relationship counsleling for sex in relationships

You may be a mature man in most ways, but you may not understand intimacy and may have confused intimacy with sexual activity.

Julie Hart & Dr William Struthers - The 3 Pleasure Systems:

New study shows Porn use leads to cheating

A University of Central Florida study just released in March 2013 has found that people in committed relationships who view porn are more likely to cheat on their partners than those who don’t. The results indicate that porn offers the illusion of no-strings attached sexual gratification with multiple highly attractive partners. These erotic images program the user’s brain to assume that there are plenty of attractive and willing sexual partners available outside their current relationships, the researchers found.

Porn induced Sexual dysfunction is a rapidly growing problem

Other recent studies are showing a new and worrying phenomenon emerging ; that of  a growing number of young men in their 20′s and 30′s who are pornography users who are complaining of sluggish erections, delayed ejaculation, and having difficulty being turned on by their real partners, even though they find them attractive.

Threads relating to these themes are springing up all over the web on sites relating to bodybuilding and medical help in countries all over the world.

Research by “Your brain on Porn” scientists have shown that heavy porn users are noticing:

- lack of spontaneous erections

- difficulty in becoming aroused with their real partner, or even previously watched porn

- difficulty maintaining an erection with a real partner

- decreased penile sensitivity

- delayed ejaculations and/or inability to orgasm during sex with a real partner

Most commonly these young men aren’t discussing these problems with each other, as it can be very difficult to admit to erectile dysfunction particularly in your 20′s.

Why watch porn?

Not only is porn and “fantasy solo sex” the easiest sex available, but by using porn you can fantasise that you are desired by eager, seductive and sexy women. It can give you the illusion of being powerful and in control – you can have control over the sexual action; you don’t have to beg for sex; you can have sex when you want; with the kind of person you want, and in exactly the way you want.

You don’t have to adjust your behaviour in any way. In your fantasy you can be the conquerer without doing anything.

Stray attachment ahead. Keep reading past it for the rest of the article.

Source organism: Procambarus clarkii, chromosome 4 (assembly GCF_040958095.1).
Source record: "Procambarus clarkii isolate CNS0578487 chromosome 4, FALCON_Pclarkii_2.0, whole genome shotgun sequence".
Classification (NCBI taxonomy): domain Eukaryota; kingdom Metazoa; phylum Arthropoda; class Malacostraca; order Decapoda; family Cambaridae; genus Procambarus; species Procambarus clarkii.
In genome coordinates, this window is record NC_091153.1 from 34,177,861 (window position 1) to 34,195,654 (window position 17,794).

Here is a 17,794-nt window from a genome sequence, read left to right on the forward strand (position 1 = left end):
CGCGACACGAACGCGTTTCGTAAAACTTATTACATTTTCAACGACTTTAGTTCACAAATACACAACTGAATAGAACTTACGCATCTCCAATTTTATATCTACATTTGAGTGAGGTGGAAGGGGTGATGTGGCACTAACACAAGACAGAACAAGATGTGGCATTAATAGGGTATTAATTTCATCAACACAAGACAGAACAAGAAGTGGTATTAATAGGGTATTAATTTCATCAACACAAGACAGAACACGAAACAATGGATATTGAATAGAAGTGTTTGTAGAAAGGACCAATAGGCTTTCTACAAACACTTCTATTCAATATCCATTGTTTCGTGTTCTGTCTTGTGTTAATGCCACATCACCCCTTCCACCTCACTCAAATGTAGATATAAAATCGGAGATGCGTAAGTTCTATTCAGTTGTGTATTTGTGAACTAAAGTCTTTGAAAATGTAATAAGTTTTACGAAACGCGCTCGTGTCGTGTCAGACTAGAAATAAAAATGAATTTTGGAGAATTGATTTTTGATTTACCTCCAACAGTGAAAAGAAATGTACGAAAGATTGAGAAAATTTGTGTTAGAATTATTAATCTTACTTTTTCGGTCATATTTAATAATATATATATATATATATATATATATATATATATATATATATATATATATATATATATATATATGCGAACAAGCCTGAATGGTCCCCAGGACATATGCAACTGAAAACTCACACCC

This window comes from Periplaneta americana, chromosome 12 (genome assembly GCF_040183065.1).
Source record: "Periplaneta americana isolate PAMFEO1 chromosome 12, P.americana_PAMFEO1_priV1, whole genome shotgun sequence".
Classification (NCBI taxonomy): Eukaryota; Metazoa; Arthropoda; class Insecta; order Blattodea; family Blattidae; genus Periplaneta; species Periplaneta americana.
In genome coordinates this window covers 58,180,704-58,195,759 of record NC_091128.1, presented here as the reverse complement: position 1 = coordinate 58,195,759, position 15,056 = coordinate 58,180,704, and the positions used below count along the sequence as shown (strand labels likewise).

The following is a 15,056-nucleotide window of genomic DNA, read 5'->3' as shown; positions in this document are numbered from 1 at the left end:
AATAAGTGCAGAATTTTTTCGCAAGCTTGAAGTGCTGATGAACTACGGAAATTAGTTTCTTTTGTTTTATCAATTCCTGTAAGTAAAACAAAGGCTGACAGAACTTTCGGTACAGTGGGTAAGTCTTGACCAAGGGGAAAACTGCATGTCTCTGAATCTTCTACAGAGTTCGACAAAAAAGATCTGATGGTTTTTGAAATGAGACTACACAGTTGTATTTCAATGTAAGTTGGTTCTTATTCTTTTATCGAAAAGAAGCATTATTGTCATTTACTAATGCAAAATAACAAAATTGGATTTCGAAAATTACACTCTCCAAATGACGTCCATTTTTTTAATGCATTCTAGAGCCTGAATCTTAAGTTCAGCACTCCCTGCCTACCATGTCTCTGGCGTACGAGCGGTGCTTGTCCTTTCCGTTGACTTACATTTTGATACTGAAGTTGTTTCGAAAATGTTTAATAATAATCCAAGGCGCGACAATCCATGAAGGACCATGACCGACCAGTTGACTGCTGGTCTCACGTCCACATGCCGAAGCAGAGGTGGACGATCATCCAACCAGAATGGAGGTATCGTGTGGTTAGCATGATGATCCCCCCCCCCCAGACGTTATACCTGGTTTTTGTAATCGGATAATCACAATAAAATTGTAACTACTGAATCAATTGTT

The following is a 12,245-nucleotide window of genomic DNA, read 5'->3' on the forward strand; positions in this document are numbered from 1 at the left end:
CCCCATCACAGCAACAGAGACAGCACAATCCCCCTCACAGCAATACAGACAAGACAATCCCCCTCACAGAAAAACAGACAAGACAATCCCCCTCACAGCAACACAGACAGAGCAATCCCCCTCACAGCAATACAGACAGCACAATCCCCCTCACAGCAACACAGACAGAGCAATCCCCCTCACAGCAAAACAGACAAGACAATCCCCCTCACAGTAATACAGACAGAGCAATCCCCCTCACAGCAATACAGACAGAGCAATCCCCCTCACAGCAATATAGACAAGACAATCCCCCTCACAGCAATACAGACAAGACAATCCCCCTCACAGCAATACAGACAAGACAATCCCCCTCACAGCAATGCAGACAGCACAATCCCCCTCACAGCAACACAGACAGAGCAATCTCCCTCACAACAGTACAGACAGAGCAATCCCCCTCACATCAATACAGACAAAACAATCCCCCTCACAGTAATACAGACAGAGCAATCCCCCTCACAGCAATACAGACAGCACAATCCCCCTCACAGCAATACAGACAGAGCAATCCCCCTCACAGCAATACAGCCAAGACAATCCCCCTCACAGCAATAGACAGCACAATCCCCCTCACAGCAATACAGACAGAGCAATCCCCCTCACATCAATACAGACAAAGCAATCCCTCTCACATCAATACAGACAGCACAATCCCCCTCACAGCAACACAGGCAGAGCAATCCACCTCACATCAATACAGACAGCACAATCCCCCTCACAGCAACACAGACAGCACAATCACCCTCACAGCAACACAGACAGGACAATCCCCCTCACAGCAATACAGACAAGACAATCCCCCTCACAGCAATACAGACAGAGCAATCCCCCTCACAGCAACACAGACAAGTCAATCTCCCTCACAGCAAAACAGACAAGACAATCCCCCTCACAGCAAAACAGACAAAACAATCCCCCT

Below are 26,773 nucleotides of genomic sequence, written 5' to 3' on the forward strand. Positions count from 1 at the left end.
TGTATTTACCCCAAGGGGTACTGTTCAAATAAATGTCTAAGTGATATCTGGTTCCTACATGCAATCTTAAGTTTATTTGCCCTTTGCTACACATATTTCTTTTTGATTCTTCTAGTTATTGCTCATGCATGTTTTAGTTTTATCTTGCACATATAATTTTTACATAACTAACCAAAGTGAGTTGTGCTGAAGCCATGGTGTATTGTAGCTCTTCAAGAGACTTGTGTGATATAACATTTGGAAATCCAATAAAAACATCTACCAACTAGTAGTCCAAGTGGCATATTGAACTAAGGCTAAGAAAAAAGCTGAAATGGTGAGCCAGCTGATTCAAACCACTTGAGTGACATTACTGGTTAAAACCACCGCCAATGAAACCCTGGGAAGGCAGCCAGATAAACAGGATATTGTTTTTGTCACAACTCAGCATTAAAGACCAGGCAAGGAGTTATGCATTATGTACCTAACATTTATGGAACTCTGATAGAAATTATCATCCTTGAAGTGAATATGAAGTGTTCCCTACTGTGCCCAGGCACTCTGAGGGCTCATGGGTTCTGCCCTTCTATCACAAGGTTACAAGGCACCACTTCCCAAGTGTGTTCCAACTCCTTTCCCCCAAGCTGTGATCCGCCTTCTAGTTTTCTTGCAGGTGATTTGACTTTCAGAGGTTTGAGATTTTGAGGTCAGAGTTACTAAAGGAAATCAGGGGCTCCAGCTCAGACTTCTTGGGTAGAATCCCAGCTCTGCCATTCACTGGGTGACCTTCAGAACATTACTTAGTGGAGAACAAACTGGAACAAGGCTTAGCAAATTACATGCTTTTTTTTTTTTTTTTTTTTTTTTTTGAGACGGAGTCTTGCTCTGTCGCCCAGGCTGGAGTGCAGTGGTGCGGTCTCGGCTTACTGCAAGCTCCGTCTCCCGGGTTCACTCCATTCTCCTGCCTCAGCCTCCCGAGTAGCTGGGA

If you have been exposed to porn early in life, this also raises the chances of you continuing to turn to porn when stressed or bored.

Julie Hart & Dr William Struthers - How's Your Sexual Performance?

How does porn viewing affect your partner (before she finds out)?

There are  2 very common symptoms a partner may notice in her relationship often before she really knows why.

Firstly she often notices a decrease in sexual desire for her. This is because much of your sexual attention and energy is being poured into fantasy images on the screen.

Secondly she may notice that when you do have sex, it  leaves her feeling more like a sex object than a lover, or even a person. She may feel pressured into more impersonal and ritualistic kinds of sex that she may not feel comfortable with. As a result, she may feel awkward and sometimes traumatized if complying with these expectations, or alienated and angry if she says no to these demands.

Additionally, as all orgasms result in the secretion of oxytocin, your orgasms during porn activity lead to bonding with these screen images rather than her. This leads to her often sensing an emotional distance and a general feeling of not being close.

Some partners are also criticized about their bodies, their appearance or sexual performance, as they often do not look like the  images on the screen, and this can seriously affect their self-esteem and reduce their interest in sex and lovemaking.

Because using porn usually involves high levels of secrecy, and dishonesty, a partner may also subtly feel that not all is as it seems, even if she can’t put her finger on it.